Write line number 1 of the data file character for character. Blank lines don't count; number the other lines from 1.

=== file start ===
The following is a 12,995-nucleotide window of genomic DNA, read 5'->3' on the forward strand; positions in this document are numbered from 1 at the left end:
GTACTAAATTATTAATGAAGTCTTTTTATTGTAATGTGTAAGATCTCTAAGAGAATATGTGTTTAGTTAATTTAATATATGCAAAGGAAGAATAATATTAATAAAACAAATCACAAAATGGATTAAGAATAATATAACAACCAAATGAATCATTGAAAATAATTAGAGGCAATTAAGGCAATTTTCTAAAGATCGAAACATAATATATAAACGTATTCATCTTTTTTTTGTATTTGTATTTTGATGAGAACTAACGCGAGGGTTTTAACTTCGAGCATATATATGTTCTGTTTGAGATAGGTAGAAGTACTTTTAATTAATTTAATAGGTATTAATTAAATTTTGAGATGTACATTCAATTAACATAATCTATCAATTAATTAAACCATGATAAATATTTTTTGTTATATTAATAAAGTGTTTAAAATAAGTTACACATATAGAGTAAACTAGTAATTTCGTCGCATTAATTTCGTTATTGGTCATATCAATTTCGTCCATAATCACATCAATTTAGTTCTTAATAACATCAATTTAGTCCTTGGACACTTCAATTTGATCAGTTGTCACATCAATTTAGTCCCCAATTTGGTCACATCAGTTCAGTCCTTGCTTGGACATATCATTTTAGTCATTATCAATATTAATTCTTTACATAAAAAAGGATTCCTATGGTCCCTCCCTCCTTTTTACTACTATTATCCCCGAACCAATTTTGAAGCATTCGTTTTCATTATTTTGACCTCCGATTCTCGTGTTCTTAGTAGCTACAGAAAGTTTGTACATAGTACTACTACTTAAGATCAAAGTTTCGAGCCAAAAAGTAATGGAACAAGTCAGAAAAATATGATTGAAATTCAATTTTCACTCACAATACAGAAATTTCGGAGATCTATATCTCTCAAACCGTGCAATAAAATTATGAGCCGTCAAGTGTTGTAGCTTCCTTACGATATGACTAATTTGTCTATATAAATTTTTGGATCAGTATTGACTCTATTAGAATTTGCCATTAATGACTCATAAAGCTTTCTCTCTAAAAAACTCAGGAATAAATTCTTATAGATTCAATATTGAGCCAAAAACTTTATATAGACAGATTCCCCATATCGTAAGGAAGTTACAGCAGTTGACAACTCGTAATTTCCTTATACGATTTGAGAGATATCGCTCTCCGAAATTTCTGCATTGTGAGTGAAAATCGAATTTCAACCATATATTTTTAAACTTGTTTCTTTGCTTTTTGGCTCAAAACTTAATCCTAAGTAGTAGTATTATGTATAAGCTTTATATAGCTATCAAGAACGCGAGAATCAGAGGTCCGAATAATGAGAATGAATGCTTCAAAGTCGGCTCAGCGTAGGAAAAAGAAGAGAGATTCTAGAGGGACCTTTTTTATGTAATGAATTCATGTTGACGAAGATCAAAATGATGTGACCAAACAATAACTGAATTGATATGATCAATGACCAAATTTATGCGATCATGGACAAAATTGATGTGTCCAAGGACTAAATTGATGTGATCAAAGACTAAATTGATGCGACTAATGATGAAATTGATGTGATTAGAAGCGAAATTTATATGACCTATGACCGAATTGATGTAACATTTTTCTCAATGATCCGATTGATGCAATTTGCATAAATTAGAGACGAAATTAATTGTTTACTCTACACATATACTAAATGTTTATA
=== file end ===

The following is a 12,995-nucleotide window of genomic DNA, read 5'->3' on the forward strand; positions in this document are numbered from 1 at the left end: